1940s | Dresses

DuBarry 5986 (1944) St. Patrick’s Day

By on March 18, 2015

Actually, I learned yesterday that March 17 is also St. Gertrude’s Day.  She’s the patron saint of travelers, mental illness, “against mice”, and cats.  I’m picturing an eccentric lady with cats in an RV.  Anyway . . . I guess I’d better start planning a cat-themed dress for next year.

DuBarry 5986 is adorable:

Dubarry 1944 5986 packet

but the “Easily made” bit is a half-truth at best.  It did assemble easily, I’ll give it that.  Actually getting it to fit, though, was an uphill battle.  I’m usually a pretty standard bust 34, with a few minor tweaks for fit, but that wasn’t an advantage this time around.  My pattern was missing the bodice back, but I borrowed a similar one from another 1940’s DuBarry pattern and went on my merry way.

I added 1 1/2 inches width to each side of the skirt front because it fit, but the gathers looked chintzy.  We’re not really on fabric rationing any more, anyway.

At it turned out, things were too short, too blousy, not blousy enough, etc.  It took me six and a half (six, with the last one altered on a second go-round) bodice muslins to get this thing right.  And it was worth it, mostly.  It will never be my favorite dress, but it’s cute, and I might like it better if I made it out of a better fabric.  The holiday-themed cotton is adorable–green and gold shamrocks on black–but the fabric itself is pretty cheap and not very lovable.

Dubarry 1944 5986 done

Hemmed it a little too short, too, and I need different shoes.  These are nice and green but they’re 1970’s and kind of pinchy.

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1950s | 1960s | Dresses | Vintage Sewing

Green Holiday Dress, McCalls 6121 from 1961

By on January 19, 2014
McCall's 6121 front
My travel mug has a sweater that matches my dress. McCall's 6121, front.

For the holidays, I made a green and red dress. I picked up this wonderful festive green fabric while in Ghana, West Africa, and it has served me well for several projects. I started with a sloper from 1961, and I turned the tight round neckline into a boat neck with a slight scoop. I laid out the pattern pieces so that the medallion and the “V” would be in the front of the chest, the dark blue edging along the waist, and the other medallions strategically placed.

I have not decided if this dress is hideous, or it is so kitschy that it is totally fabulous. I like the nice cap sleeves and snug bodice of McCall’s 6121, so I have made this basic pattern with all sorts of alterations, such as different necklines, collars and cuffs, princess seams, or as a button-up shirtwaist dress, etc.

Technical

This pattern was a snap to put together. The darts make it easy to fit any shape. Since I am shortwaisted, I shortened the backwaist length by one inch. Next time I might shorten it by an inch and a half. I raised the bodice front dart by three-quarters of an inch. Then I raised the side front dart by half an inch, and at the same time re-angled it and shortened this dart length. If I had not raised and re-angled the side front dart, it would have intersected the bodice front dart.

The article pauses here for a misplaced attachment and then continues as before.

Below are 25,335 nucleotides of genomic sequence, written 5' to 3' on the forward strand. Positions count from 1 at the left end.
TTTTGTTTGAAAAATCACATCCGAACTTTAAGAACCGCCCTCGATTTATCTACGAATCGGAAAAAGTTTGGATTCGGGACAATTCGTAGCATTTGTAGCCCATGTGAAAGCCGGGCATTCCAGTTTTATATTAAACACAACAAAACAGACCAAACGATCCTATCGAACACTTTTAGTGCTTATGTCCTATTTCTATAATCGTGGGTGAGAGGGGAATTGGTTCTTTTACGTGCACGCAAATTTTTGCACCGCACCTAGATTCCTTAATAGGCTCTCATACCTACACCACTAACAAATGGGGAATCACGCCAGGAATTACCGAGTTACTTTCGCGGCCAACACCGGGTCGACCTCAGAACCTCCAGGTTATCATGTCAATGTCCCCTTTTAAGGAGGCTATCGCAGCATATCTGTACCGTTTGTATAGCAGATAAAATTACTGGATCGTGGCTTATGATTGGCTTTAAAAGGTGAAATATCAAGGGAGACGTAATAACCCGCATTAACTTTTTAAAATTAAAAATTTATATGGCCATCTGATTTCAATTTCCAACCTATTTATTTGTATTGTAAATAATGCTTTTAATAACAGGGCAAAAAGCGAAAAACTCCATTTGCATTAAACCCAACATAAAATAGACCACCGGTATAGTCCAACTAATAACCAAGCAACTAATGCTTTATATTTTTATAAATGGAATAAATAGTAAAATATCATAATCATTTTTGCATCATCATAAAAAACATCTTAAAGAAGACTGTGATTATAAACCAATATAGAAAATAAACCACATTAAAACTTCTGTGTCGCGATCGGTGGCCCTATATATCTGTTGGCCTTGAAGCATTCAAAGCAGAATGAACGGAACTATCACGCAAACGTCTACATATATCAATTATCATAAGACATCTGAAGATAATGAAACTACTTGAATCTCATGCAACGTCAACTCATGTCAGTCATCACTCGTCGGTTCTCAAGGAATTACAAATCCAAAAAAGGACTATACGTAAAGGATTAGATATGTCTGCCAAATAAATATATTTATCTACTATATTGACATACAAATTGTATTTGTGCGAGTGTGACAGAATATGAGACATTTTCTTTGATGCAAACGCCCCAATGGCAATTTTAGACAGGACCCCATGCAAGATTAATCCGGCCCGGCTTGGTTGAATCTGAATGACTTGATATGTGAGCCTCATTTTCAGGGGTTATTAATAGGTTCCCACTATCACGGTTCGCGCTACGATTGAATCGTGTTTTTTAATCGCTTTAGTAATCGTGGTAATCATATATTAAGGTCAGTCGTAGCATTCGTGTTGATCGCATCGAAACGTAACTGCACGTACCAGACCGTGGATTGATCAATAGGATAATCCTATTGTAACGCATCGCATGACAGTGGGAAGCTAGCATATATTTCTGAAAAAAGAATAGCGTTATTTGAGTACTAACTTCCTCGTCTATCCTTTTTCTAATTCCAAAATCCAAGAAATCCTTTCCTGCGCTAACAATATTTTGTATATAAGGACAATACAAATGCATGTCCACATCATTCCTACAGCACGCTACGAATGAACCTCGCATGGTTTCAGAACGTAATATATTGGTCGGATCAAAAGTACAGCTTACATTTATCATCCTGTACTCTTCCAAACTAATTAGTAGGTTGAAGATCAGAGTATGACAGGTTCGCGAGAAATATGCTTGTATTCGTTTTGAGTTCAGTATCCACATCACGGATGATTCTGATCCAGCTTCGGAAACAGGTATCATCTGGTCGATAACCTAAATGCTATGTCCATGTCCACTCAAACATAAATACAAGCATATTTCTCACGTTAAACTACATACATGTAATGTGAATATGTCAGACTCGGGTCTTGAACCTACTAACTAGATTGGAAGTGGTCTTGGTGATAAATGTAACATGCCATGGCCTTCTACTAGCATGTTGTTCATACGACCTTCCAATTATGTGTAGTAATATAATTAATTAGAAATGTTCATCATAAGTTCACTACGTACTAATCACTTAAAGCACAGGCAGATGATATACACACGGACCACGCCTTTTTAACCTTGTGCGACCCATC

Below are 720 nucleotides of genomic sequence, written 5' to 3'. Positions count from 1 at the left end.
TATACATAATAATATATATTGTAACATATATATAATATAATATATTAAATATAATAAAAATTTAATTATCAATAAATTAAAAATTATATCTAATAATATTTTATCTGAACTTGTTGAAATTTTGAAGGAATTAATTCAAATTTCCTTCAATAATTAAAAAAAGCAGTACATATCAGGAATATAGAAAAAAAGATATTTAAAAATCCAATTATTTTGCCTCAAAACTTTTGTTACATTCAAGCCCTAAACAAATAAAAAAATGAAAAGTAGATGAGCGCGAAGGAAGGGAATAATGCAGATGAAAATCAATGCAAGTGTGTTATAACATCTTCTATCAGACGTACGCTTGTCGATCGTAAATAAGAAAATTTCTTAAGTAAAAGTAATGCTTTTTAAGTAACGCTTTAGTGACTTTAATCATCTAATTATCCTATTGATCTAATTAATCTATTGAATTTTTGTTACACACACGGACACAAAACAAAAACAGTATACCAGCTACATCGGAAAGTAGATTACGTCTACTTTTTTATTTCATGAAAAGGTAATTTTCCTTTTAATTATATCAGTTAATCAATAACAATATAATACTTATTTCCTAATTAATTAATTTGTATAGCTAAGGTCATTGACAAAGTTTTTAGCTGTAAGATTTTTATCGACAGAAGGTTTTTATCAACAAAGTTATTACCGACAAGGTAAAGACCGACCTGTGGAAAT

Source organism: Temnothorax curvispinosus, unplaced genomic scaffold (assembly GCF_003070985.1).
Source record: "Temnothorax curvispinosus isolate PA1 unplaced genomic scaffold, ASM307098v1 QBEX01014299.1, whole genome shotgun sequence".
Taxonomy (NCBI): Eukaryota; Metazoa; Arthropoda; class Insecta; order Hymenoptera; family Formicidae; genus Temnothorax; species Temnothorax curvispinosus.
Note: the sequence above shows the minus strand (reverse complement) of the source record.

McCall's 6121 vintage sewing pattern from 1961
McCall's 6121 vintage sewing pattern from 1961. Notice that I changed the neckline.

Also notice above, my travel mug has a sweater that matches my dress. I always match all of my accessories to my clothing (shoes, purse, and hat) so I absolutely cannot have my travel mug a glaring mismatch.

For more information on this and other projects, please visit WesternSpinster.com.  Happy New Year, may the coming year be filled with joy and laughter!

McCall's 6121 back
McCall's 6121, back.
McCall's 6121 side
McCall's 6121, side.
McCall's 6121 holiday dress
All I need to make this a true holiday dress is a Star of David on my head and some ornaments. McCall's 6121.

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Vintage Sewing

Be gentle….I’m a newbie!

By on January 7, 2014

Very excited to post and share my very first attempt at a classic vintage holiday dress!

I have not yet been sewing a full year and have not yet had any lessons, but have had so much fun playing around with vintage and vintage-inspired patterns, and experimenting with different fabrics and designs.

This dress is a mash-up of Simplicity 3045, (a lovely vintage dress pattern with a softly pleated skirt and scalloped neck edge), and my favourite Sewaholic Cambie dress bodice.

I decided to use the Cambie dress bodice pattern rather than the one for Simplicity 3045 as it gives a very snug and flattering fit on my torso with minimal adjustments. (I have at least 10 dresses using the Cambie pattern for this very reason. It’s a sure-fire winner for me!)

Using a bargain bin red velvet remnant (NEVER again- what a mess to sew with! So slippery. Any hints?) and a sweet vintage-inspired holiday fabric from Etsy, this dress turned out quite well I think. I added a pretty vintage brooch and thick black “Santa” belt to complete my festive ensemble.

(As I was sewing it, I also listened to Bing Crosby’s “White Christmas” album a million times, so it’s very likely that added some extra holiday flair!)
Hope you like it!

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